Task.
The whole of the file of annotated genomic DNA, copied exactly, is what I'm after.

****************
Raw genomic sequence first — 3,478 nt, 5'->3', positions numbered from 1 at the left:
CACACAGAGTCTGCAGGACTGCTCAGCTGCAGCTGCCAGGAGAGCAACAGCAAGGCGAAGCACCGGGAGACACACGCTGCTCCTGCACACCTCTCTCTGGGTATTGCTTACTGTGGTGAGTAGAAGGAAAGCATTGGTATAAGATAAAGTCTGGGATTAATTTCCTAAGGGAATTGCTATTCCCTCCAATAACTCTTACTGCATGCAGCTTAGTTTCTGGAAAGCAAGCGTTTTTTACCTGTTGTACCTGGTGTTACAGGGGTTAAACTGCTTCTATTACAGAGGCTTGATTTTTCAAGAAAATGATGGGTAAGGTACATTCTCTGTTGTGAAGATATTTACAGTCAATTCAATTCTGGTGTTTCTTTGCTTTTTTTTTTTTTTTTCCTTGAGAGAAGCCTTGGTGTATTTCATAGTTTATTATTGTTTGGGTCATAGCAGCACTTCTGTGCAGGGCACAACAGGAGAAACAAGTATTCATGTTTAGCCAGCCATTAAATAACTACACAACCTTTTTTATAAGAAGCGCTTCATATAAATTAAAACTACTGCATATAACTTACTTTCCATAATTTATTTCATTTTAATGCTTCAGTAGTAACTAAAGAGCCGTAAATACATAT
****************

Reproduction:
Raw genomic sequence first — 3,478 nt, 5'->3', positions numbered from 1 at the left:
CACACAGAGTCTGCAGGACTGCTCAGCTGCAGCTGCCAGGAGAGCAACAGCAAGGCGAAGCACCGGGAGACACACGCTGCTCCTGCACACCTCTCTCTGGGTATTGCTTACTGTGGTGAGTAGAAGGAAAGCATTGGTATAAGATAAAGTCTGGGATTAATTTCCTAAGGGAATTGCTATTCCCTCCAATAACTCTTACTGCATGCAGCTTAGTTTCTGGAAAGCAAGCGTTTTTTACCTGTTGTACCTGGTGTTACAGGGGTTAAACTGCTTCTATTACAGAGGCTTGATTTTTCAAGAAAATGATGGGTAAGGTACATTCTCTGTTGTGAAGATATTTACAGTCAATTCAATTCTGGTGTTTCTTTGCTTTTTTTTTTTTTTTTCCTTGAGAGAAGCCTTGGTGTATTTCATAGTTTATTATTGTTTGGGTCATAGCAGCACTTCTGTGCAGGGCACAACAGGAGAAACAAGTATTCATGTTTAGCCAGCCATTAAATAACTACACAACCTTTTTTATAAGAAGCGCTTCATATAAATTAAAACTACTGCATATAACTTACTTTCCATAATTTATTTCATTTTAATGCTTCAGTAGTAACTAAAGAGCCGTAAATACATAT